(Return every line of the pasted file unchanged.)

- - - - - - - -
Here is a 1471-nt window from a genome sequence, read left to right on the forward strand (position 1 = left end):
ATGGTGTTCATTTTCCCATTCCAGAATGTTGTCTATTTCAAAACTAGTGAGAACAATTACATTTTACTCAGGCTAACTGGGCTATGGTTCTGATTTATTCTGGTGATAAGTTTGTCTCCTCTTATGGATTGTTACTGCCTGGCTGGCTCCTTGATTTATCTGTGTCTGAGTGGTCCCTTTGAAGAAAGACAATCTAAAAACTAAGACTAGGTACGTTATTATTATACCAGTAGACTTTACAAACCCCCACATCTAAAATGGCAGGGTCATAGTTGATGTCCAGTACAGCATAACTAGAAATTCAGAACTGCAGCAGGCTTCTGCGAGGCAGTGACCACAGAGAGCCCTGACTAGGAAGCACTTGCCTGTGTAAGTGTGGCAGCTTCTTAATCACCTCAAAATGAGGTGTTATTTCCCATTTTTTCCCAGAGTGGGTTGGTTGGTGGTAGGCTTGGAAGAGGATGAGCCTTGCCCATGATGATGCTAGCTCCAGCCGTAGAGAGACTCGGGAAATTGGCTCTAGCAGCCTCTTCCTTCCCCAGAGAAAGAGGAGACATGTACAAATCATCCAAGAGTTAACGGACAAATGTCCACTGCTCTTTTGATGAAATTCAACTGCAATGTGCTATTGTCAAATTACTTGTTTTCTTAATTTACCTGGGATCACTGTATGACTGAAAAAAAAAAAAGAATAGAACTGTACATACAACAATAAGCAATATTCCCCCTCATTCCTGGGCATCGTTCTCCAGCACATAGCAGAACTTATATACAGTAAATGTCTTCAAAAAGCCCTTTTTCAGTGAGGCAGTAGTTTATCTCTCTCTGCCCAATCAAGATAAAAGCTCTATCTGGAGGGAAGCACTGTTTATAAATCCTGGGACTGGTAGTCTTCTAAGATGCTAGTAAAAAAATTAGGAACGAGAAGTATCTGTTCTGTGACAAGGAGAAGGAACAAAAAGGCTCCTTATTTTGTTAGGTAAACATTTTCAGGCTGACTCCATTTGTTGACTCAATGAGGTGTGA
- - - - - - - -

Here is a 1471-nt window from a genome sequence, read left to right on the forward strand (position 1 = left end):
ATGGTGTTCATTTTCCCATTCCAGAATGTTGTCTATTTCAAAACTAGTGAGAACAATTACATTTTACTCAGGCTAACTGGGCTATGGTTCTGATTTATTCTGGTGATAAGTTTGTCTCCTCTTATGGATTGTTACTGCCTGGCTGGCTCCTTGATTTATCTGTGTCTGAGTGGTCCCTTTGAAGAAAGACAATCTAAAAACTAAGACTAGGTACGTTATTATTATACCAGTAGACTTTACAAACCCCCACATCTAAAATGGCAGGGTCATAGTTGATGTCCAGTACAGCATAACTAGAAATTCAGAACTGCAGCAGGCTTCTGCGAGGCAGTGACCACAGAGAGCCCTGACTAGGAAGCACTTGCCTGTGTAAGTGTGGCAGCTTCTTAATCACCTCAAAATGAGGTGTTATTTCCCATTTTTTCCCAGAGTGGGTTGGTTGGTGGTAGGCTTGGAAGAGGATGAGCCTTGCCCATGATGATGCTAGCTCCAGCCGTAGAGAGACTCGGGAAATTGGCTCTAGCAGCCTCTTCCTTCCCCAGAGAAAGAGGAGACATGTACAAATCATCCAAGAGTTAACGGACAAATGTCCACTGCTCTTTTGATGAAATTCAACTGCAATGTGCTATTGTCAAATTACTTGTTTTCTTAATTTACCTGGGATCACTGTATGACTGAAAAAAAAAAAAGAATAGAACTGTACATACAACAATAAGCAATATTCCCCCTCATTCCTGGGCATCGTTCTCCAGCACATAGCAGAACTTATATACAGTAAATGTCTTCAAAAAGCCCTTTTTCAGTGAGGCAGTAGTTTATCTCTCTCTGCCCAATCAAGATAAAAGCTCTATCTGGAGGGAAGCACTGTTTATAAATCCTGGGACTGGTAGTCTTCTAAGATGCTAGTAAAAAAATTAGGAACGAGAAGTATCTGTTCTGTGACAAGGAGAAGGAACAAAAAGGCTCCTTATTTTGTTAGGTAAACATTTTCAGGCTGACTCCATTTGTTGACTCAATGAGGTGTGA